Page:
In many complex construction defect lawsuits, whether or not the property owner filed its claims on time is a critical issue. Generally speaking, a property owner has six years to assert claims pursuant to N.J.S.A. 2A:14-1. Applying this six-year statute of limitations is not always so simple. Numerous factual and legal considerations come into play when determining the precise deadline for a property owner to file a lawsuit stating its claim in any given case. The New Jersey Supreme Court recently rendered an opinion in The Palisades at Fort Lee Condominium Association, Inc. v. 100 Old Palisade, LLC, that clarifies how courts are to determine when a property owner’s time to assert a construction defect claims runs out.
In Palisades, the Court reviewed the existing case law governing time to file property tort lawsuits arising from construction defects. The court reiterated that in a construction-defect case, the date on which an architect certifies to the owner that the structure is substantially complete typically starts the running of the six-year property tort statute of limitations. The exception to this general rule occurs when, despite the exercise of reasonable diligence, the property owner is unaware of an actionable claim. The running of the six-year period will not begin to run until the property owner becomes, or should have become, reasonably aware of the defect. The Court specified that the six-year period begins is “the date that the plaintiff knows or reasonably should know of an actionable claim against an identifiable defendant.”
The Palisades Court rejected the argument that, if the property owner discovered the defect before the end of the six year period, the property owner could only file claims between the time of discovery and the end of the six year period starting with the date of substantial completion. The Court also rejected the arguments that a sale or transfer of property delays the running of the six-year period, saying that the “clock is not reset every time property changes hands.”
The Court concluded by offering a succinct summary of the framework for determining the deadline to file construction defect claims in a given situation:
The date that a structure is deemed substantially complete oftentimes is when a cause of action accrues because some construction defects will be readily apparent on inspection and therefore the plaintiff will have a reasonable basis for filing a claim. But many construction defects will not be obvious immediately. In such instances, a cause of action does not accrue until the plaintiff knows or, through the exercise of reasonable diligence, should know of a cause of action against an identifiable defendant. A plaintiff who is a successor in ownership takes the property with no greater rights than an earlier owner. If the earlier owner knew or should have known of a cause of action against an identifiable defendant, the accrual clock starts then.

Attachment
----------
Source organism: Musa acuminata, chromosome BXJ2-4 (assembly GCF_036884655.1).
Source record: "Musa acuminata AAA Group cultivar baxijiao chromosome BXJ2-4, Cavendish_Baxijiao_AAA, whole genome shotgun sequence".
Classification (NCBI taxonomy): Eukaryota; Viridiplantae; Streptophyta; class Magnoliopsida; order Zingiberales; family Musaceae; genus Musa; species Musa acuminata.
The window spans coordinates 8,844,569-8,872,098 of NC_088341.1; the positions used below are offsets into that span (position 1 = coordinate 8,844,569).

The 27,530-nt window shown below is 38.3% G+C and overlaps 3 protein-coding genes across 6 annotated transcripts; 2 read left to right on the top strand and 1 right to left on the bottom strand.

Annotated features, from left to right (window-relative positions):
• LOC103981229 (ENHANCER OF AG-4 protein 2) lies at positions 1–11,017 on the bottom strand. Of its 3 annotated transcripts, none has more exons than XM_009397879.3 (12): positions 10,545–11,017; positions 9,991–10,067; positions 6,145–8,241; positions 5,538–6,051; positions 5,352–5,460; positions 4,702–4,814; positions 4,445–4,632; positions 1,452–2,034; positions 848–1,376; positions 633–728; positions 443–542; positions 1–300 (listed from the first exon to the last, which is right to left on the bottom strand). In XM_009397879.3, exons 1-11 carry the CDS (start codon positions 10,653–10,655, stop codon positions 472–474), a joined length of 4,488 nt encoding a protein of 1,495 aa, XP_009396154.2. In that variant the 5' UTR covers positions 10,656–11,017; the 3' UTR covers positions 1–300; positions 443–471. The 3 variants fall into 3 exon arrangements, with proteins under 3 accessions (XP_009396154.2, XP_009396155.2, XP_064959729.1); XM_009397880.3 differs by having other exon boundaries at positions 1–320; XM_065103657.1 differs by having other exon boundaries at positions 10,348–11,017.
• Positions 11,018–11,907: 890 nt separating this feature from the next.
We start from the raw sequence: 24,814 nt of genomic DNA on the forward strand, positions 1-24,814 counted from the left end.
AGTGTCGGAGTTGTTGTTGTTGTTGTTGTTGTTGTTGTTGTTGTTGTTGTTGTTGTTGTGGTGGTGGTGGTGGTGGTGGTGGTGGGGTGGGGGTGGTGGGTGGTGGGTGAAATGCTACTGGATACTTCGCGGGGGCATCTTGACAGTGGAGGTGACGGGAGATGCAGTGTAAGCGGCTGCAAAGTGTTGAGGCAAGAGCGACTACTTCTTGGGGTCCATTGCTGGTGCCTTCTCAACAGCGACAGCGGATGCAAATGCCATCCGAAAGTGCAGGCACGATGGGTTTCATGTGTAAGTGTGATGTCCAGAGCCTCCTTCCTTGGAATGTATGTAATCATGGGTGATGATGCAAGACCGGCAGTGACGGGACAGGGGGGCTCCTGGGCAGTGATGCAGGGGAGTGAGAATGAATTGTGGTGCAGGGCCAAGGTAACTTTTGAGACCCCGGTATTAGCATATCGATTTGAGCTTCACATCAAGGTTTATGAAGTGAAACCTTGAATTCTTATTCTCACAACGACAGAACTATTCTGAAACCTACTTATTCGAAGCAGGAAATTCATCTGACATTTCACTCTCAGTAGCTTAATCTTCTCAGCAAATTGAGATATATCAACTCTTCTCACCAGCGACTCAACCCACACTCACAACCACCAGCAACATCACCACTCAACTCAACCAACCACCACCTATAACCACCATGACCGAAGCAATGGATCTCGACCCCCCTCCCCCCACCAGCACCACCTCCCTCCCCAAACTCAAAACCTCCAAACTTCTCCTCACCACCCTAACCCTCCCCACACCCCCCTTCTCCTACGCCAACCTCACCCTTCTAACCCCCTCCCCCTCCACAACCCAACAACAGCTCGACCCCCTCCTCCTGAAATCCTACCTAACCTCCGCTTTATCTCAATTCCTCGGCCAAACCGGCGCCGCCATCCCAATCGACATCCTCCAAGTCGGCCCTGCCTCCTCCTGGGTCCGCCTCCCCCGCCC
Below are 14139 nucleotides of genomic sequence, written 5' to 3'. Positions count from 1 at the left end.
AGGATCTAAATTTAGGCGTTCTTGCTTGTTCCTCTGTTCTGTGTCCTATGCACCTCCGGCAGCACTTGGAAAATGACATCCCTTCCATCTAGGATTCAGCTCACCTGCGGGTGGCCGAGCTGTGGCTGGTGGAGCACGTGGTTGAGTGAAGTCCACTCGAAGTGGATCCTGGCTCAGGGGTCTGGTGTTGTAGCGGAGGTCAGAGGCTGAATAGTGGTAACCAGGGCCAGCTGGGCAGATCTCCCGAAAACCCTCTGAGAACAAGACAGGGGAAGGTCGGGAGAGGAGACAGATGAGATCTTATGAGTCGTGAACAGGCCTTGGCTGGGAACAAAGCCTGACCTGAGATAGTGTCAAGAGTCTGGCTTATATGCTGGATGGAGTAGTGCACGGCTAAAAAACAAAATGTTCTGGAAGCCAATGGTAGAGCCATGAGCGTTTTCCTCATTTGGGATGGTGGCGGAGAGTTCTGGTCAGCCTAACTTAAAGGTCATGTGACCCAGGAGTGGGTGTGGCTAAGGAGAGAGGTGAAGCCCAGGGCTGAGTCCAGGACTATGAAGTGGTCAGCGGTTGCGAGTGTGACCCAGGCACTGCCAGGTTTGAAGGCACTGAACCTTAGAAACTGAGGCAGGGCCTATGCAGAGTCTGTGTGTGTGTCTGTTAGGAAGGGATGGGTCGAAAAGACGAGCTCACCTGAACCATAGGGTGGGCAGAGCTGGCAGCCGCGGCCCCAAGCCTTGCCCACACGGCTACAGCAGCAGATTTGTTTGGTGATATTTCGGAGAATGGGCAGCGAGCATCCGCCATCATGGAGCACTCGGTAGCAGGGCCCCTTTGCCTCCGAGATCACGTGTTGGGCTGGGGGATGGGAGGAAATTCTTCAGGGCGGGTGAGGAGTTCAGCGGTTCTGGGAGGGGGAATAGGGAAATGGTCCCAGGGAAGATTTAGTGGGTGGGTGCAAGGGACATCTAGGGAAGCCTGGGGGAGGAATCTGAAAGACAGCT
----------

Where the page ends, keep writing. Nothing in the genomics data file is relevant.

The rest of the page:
The determination of when a claim accrues is to be made at a hearing held before the trial court. At the hearing, the plaintiff (property owner) bears the burden of proving that the claim accrued at a time after a project’s substantial completion.
The Palisades Court also discussed the interaction between the statute of limitations and the applicable statute of repose. The Court explained that “an accrual statute”, like the statute of limitations, “generally has no certain end date, given that the trigger of the limitations period may depend on when a plaintiff discovers the basis for his cause of action.” By contrast, a repose statute has fixed beginning and ending dates, thus providing certainty to defendants when their exposure to liability concludes. The statute of repose in construction-defect cases, N.J.S.A. 2A:14-1.1(a), bars actions
[A]against any person performing or furnishing the . . . construction of such improvement to real property, more than 10 years after the performance or furnishing of such services and construction. This limitation shall serve as a bar to all such actions . . . at the time the defective and unsafe condition of such improvement constitutes the proximate cause of the injury or damage for which the action is brought.
The ten-year repose statute begins at the date of a project’s substantial completion. The statute of repose sets the outer limit for the filing of a construction defect claim. For example, if for purposes of the property damage statute of limitations, N.J.S.A. 2A:14-1, a construction defect action accrues eight years after a project’s substantial completion, a plaintiff will only have two years to file a claim before it is barred by the repose statute.
The Palisades Court declined to address a problem with the property damage statute of limitations raised by the defendants. The defendant argued that because the repose statute appears to bar only claims involving “defective and unsafe” conditions arising from construction, the statute would not apply to a defective condition that does not raise safety concerns. This would mean that no outer limit exists on the time to assert claims for defective conditions not raising safety conditions. The Court suggested the defendants take this issue up with the Legislature.
Our firm devotes a significant amount of its practice to New Jersey construction law and litigation. We welcome you to contact us for further information if you have a dispute relating to an existing or planned residential or commercial construction project.
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